Australian Dictionary of Biography

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Rossi, Daisy Mary (1879–1974)

by Dorothy Erickson

This article was published in Australian Dictionary of Biography, Supplementary Volume, (MUP), 2005

Daisy Mary Rossi (1879-1974), artist and writer, was born on 18 January 1879 at Upper Wakefield, South Australia, fourth of eight children of William Rossi, a civil servant of Italian parentage, and his English-born wife Julia Emma, née Walter, an amateur artist and singer. Daisy spent her childhood at Auburn and Mount Barker until the family moved in 1900 to Adelaide, where she studied at the School of Design with Harry Gill and Archibald Collin and took lessons with Madame Berthe Mouchette. Under 4 ft 11 ins (150 cms) tall, brown-eyed, vivacious and forthright, she was later described by 'Eva Bright' (possibly a pen name for herself) as 'a tiny little Dresden shepherdess . . . with Cinderella's slippers peeping out . . . ''like mice beneath her petticoat” . . . [and] the smallest hand ever seen on a grown woman'.

Moving to Perth in 1905 to join her brother Guy, she studied with the painter and theosophist Florence Fuller. Daisy Rossi's work was shown in the Australian Exhibition of Women's Work in Victoria in 1907. From 1905 to 1913 she exhibited paintings and designs for interiors and furnishings with the Western Australian Society of Arts. Funded by commissioned portraits, including one of her future husband the architect George Thomas Temple Poole, and another of her friend Bessie Rischbieth, she went to London where she studied at the Grosvenor School of Modern Art under Walter Donne. After visiting Paris, in 1911 she returned to set up a studio at 300 Hay Street, Perth, also teaching at Fremantle Technical School and working as an interior designer.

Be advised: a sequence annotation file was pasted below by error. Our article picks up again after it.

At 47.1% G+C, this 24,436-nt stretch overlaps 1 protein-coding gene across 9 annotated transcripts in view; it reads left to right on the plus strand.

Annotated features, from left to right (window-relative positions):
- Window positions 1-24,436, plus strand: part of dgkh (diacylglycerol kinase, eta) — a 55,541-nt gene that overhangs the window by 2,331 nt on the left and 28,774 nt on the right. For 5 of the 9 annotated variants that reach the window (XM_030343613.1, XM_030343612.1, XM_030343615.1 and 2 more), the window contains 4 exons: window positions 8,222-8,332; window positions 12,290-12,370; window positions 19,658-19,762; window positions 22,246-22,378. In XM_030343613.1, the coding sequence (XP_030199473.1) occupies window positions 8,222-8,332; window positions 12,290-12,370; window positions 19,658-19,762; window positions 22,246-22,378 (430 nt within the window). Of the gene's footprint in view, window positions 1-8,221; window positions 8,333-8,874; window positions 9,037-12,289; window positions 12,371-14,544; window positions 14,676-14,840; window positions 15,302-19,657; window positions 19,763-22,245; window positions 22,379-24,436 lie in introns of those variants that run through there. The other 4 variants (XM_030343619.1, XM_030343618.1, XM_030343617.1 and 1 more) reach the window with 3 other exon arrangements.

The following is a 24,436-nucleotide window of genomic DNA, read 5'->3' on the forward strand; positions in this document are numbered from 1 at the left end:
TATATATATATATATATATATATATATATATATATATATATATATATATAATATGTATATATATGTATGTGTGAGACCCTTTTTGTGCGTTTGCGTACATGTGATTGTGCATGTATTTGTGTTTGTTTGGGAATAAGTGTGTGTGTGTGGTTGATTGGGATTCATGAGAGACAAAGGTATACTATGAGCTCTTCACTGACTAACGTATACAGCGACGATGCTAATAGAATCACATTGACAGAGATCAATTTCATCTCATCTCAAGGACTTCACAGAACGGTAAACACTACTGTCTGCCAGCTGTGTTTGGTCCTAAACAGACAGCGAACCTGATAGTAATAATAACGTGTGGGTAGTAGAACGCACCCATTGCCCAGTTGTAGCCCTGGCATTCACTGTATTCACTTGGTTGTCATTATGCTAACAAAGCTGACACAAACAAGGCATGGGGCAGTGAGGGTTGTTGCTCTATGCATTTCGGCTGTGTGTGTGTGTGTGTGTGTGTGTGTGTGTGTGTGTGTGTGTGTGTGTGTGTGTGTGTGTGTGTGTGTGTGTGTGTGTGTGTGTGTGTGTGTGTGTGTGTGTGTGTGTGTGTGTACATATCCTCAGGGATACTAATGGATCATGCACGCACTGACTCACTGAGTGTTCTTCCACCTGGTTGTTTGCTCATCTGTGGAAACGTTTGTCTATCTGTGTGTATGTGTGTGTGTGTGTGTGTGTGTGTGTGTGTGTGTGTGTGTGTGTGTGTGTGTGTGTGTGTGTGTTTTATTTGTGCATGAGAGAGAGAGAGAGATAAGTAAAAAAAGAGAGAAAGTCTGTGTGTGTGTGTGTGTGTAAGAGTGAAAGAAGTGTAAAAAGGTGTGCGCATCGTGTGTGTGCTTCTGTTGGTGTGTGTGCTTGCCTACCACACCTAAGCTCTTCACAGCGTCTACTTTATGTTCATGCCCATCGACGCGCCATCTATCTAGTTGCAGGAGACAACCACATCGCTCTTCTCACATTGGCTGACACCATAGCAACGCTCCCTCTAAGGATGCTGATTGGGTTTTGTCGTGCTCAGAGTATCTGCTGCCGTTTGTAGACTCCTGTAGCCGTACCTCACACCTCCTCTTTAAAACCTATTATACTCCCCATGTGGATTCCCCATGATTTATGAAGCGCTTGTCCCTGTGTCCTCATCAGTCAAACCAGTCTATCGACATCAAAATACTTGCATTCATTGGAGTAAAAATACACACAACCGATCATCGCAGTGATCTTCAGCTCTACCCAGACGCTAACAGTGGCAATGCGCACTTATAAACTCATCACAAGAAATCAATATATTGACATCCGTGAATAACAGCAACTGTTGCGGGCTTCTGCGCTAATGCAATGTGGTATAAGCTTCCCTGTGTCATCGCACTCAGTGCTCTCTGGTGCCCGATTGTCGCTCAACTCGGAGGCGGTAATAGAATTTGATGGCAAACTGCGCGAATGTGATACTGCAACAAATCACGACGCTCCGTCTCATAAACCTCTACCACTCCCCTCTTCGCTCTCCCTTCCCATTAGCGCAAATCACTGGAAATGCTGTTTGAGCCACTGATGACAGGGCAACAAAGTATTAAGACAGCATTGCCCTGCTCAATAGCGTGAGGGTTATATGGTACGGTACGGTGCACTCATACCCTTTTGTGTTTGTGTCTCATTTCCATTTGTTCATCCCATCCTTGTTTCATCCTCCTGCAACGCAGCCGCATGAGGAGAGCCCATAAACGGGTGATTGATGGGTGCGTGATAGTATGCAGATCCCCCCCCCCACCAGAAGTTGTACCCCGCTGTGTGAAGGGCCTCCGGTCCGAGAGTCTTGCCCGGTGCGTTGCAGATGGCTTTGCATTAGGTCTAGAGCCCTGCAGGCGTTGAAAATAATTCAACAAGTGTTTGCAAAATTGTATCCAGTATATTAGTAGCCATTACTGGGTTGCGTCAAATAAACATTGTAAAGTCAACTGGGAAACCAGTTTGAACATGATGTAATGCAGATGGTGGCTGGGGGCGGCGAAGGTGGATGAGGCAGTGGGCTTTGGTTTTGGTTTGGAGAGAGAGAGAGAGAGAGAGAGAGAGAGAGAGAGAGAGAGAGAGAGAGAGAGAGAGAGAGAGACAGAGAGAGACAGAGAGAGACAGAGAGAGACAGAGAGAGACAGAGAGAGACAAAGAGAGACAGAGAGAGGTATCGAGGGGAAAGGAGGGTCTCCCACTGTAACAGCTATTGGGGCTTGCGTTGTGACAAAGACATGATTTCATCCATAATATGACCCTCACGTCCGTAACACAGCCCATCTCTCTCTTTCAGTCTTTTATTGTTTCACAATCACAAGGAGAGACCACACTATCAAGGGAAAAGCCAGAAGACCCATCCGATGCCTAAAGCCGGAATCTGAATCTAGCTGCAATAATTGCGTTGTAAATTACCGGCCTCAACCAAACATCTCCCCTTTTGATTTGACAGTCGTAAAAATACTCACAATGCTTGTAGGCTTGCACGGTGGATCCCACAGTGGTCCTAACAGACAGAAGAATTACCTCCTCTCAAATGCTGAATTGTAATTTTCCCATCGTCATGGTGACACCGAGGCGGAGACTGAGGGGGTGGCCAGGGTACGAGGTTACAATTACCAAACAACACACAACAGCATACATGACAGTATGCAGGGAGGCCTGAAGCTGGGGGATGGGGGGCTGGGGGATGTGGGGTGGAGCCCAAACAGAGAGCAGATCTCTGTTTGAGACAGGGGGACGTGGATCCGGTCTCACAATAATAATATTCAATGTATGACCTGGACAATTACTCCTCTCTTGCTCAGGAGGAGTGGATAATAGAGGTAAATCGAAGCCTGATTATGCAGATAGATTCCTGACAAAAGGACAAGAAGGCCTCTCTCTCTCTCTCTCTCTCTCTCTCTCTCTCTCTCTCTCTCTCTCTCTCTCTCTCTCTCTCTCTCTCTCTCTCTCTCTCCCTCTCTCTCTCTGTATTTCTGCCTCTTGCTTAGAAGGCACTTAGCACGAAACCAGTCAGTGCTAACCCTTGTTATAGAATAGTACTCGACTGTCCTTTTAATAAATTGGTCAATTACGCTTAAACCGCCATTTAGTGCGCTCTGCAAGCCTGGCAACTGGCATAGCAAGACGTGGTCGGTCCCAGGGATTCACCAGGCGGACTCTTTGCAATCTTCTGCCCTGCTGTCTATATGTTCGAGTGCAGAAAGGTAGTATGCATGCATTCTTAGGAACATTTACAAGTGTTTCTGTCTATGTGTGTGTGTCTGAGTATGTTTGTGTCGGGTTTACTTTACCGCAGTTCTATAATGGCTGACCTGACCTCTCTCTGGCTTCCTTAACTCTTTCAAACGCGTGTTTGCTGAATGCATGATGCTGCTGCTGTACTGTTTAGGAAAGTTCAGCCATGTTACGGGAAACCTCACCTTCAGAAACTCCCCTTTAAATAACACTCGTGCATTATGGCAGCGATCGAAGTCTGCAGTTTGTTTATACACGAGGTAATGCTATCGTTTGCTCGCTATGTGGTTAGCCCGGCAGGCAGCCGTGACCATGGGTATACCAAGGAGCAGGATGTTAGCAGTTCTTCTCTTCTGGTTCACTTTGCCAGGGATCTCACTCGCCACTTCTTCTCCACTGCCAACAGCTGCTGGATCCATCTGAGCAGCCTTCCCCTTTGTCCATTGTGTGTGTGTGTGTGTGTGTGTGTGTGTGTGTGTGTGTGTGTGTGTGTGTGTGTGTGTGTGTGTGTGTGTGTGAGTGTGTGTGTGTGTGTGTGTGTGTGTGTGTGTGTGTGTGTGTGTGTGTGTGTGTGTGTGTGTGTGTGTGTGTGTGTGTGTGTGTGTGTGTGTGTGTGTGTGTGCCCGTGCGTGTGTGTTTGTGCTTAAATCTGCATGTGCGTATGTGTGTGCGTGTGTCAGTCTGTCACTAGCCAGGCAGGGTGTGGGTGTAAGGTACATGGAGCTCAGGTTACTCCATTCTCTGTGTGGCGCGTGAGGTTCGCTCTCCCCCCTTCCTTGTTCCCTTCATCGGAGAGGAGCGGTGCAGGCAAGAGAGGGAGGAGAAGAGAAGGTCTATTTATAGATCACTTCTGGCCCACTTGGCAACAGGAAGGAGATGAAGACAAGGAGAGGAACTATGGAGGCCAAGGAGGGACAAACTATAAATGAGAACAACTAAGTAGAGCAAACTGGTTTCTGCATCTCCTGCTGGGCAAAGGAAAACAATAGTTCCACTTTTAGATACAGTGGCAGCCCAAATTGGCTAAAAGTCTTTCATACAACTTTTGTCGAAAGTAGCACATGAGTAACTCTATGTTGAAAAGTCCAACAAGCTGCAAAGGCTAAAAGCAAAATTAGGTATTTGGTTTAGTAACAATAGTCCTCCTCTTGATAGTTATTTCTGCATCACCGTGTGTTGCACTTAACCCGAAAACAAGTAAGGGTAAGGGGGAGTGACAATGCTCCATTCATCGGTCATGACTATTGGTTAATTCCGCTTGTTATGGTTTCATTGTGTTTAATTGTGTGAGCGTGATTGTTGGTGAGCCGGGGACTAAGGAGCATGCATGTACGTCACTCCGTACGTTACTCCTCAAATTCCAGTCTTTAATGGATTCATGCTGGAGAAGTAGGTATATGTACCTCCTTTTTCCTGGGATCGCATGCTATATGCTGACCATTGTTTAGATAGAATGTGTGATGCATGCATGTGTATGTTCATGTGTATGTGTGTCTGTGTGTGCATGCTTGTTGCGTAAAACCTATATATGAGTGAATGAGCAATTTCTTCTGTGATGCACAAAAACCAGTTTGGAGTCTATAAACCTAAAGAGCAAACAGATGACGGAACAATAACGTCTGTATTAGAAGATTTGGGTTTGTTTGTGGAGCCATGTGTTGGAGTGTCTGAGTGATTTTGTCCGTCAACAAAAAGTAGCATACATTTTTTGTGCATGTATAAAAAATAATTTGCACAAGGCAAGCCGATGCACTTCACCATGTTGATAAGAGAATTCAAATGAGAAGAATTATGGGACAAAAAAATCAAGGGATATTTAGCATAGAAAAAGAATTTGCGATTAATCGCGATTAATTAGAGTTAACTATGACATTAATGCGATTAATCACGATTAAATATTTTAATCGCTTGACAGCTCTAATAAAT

Now painting in a more vigorous style, with a lighter palette and freer brush strokes, Rossi looked at Western Australian wildflowers with new eyes and started to paint them in their natural surroundings. She hoped to create a body of work that could be hung in a dedicated building, such as Marianne North's at Kew, England. She was commissioned to undertake a series for Savoy House in London, but the installation was abandoned during World War I; Sir John Winthrop Hackett donated two of the panels to the Art Gallery of Western Australia. Rossi exhibited in Adelaide, Perth and Sydney and at the British Empire Exhibition, Wembley, London, in 1924.

With an 'intense wish to make art, and the influence of art, felt', Rossi had become one of the first female members of the Town Planning Association in 1917 and arranged salons—gatherings of artists, writers and men and women of affairs—at her studio. On 23 December 1918 at the bishop's chapel, Perth, with Anglican rites she married Temple Poole, a widower. They lived at Tagel, Crawley, on the edge of Kings Park 'surrounded by bush'; she had a daughter Iseult in 1920. In 1926 a fire destroyed Daisy's studio and her European works, and she ceased to paint, because of her failing eyesight, her social commitments and her husband's health. The family moved to Darlington in the Darling Ranges; after George's death in 1934 she and Iseult lived in South Perth.

Writing for publications as Daisy Rossi, Daisy Temple Poole and 'Mary Temple', she also lectured, made radio broadcasts and continued to teach art. An improvement in her eyesight about 1960 enabled her to resume painting. Some later works were subsequently donated to the National Trust of Australia (Western Australia). In 1966 she moved to Victoria to live with her daughter, who survived her when she died on 4 August 1974 at North Geelong. She was cremated with Methodist forms.

Select Bibliography

  • L. W. Matters, Australasians Who Count in London and Who Counts in Western Australia (Lond, 1913)
  • J. Gooding, Western Australian Art and Artists 1900-1950 (Perth, 1987)
  • T. Snell, Cinderella on the Beach (Perth, 1991)
  • J. Kerr (ed), Heritage: The National Women’s Art Book (Syd, 1995)
  • J. Altmann and J. Prott, Out of the Sitting-Room (Perth, 1999)
  • S. Daffen, The Daisy Rossi Wildflower Story (Perth, 199?)
  • Woman’s Budget, 22 June 1923, p 3
  • Trust News (National Trust of Australia (W.A.)), Dec 1996, p 8
  • Sunday Times (Perth), 8 July 1917, p 22
  • C. Bennett, 'Rossi’--Artist and Citizen in Early Twentieth Century Perth (B.A. Hons thesis, University of Western Australia, 1998).

Citation details

Dorothy Erickson, 'Rossi, Daisy Mary (1879–1974)', Australian Dictionary of Biography, National Centre of Biography, Australian National University, http://adb.anu.edu.au/biography/rossi-daisy-mary-13177/text23853, published in hardcopy 2005, accessed online 22 October 2014.

This article was first published in hardcopy in Australian Dictionary of Biography, Supplementary Volume, (MUP), 2005

© Copyright Australian Dictionary of Biography, 2006-2014

Life Summary [details]

Alternative Names
  • Temple Poole, Daisy
  • Temple, Mary
Birth

18 January 1879
Upper Wakefield, South Australia, Australia

Death

4 August 1974
Geelong, Victoria, Australia

Cultural Heritage
Religious Influence
Occupation